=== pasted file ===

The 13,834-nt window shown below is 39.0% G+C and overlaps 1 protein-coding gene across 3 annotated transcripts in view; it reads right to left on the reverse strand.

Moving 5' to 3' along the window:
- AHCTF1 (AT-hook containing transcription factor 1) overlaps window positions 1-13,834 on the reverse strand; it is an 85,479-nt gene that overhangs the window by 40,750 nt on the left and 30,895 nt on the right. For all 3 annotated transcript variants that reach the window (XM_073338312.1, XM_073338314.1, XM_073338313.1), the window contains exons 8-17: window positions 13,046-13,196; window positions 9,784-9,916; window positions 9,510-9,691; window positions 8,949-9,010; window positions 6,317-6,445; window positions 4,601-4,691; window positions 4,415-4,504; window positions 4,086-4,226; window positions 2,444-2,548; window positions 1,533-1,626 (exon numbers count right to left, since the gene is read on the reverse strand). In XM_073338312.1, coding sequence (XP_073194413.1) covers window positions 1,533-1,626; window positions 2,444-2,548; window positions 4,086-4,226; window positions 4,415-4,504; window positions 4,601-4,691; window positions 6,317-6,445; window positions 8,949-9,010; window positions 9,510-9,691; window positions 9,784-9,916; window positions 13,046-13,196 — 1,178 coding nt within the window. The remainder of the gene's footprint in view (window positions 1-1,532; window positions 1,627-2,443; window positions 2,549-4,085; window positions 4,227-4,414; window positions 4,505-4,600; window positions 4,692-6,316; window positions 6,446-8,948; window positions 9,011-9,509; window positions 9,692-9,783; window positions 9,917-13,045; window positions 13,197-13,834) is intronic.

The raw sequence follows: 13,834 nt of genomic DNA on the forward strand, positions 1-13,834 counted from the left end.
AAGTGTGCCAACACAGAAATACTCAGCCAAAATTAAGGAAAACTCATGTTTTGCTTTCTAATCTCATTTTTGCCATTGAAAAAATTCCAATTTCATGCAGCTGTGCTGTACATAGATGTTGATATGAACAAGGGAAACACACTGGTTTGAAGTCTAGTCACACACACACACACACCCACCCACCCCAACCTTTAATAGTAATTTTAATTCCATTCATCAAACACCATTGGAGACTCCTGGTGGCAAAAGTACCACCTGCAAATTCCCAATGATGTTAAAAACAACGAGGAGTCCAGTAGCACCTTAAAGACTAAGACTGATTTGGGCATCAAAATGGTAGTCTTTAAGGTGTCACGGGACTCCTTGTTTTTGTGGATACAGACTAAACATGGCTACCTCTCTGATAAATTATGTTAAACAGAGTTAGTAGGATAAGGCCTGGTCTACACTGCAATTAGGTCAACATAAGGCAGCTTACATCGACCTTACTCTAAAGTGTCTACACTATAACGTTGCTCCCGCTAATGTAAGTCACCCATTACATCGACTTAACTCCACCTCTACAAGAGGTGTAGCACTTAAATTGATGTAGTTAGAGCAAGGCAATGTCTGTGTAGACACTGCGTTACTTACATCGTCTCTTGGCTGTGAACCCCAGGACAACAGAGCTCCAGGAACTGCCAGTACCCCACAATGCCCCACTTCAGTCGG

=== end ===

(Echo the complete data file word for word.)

The 13,834-nt window shown below is 39.0% G+C and overlaps 1 protein-coding gene across 3 annotated transcripts in view; it reads right to left on the reverse strand.

Moving 5' to 3' along the window:
- AHCTF1 (AT-hook containing transcription factor 1) overlaps window positions 1-13,834 on the reverse strand; it is an 85,479-nt gene that overhangs the window by 40,750 nt on the left and 30,895 nt on the right. For all 3 annotated transcript variants that reach the window (XM_073338312.1, XM_073338314.1, XM_073338313.1), the window contains exons 8-17: window positions 13,046-13,196; window positions 9,784-9,916; window positions 9,510-9,691; window positions 8,949-9,010; window positions 6,317-6,445; window positions 4,601-4,691; window positions 4,415-4,504; window positions 4,086-4,226; window positions 2,444-2,548; window positions 1,533-1,626 (exon numbers count right to left, since the gene is read on the reverse strand). In XM_073338312.1, coding sequence (XP_073194413.1) covers window positions 1,533-1,626; window positions 2,444-2,548; window positions 4,086-4,226; window positions 4,415-4,504; window positions 4,601-4,691; window positions 6,317-6,445; window positions 8,949-9,010; window positions 9,510-9,691; window positions 9,784-9,916; window positions 13,046-13,196 — 1,178 coding nt within the window. The remainder of the gene's footprint in view (window positions 1-1,532; window positions 1,627-2,443; window positions 2,549-4,085; window positions 4,227-4,414; window positions 4,505-4,600; window positions 4,692-6,316; window positions 6,446-8,948; window positions 9,011-9,509; window positions 9,692-9,783; window positions 9,917-13,045; window positions 13,197-13,834) is intronic.

The raw sequence follows: 13,834 nt of genomic DNA on the forward strand, positions 1-13,834 counted from the left end.
AAGTGTGCCAACACAGAAATACTCAGCCAAAATTAAGGAAAACTCATGTTTTGCTTTCTAATCTCATTTTTGCCATTGAAAAAATTCCAATTTCATGCAGCTGTGCTGTACATAGATGTTGATATGAACAAGGGAAACACACTGGTTTGAAGTCTAGTCACACACACACACACACCCACCCACCCCAACCTTTAATAGTAATTTTAATTCCATTCATCAAACACCATTGGAGACTCCTGGTGGCAAAAGTACCACCTGCAAATTCCCAATGATGTTAAAAACAACGAGGAGTCCAGTAGCACCTTAAAGACTAAGACTGATTTGGGCATCAAAATGGTAGTCTTTAAGGTGTCACGGGACTCCTTGTTTTTGTGGATACAGACTAAACATGGCTACCTCTCTGATAAATTATGTTAAACAGAGTTAGTAGGATAAGGCCTGGTCTACACTGCAATTAGGTCAACATAAGGCAGCTTACATCGACCTTACTCTAAAGTGTCTACACTATAACGTTGCTCCCGCTAATGTAAGTCACCCATTACATCGACTTAACTCCACCTCTACAAGAGGTGTAGCACTTAAATTGATGTAGTTAGAGCAAGGCAATGTCTGTGTAGACACTGCGTTACTTACATCGTCTCTTGGCTGTGAACCCCAGGACAACAGAGCTCCAGGAACTGCCAGTACCCCACAATGCCCCACTTCAGTCGG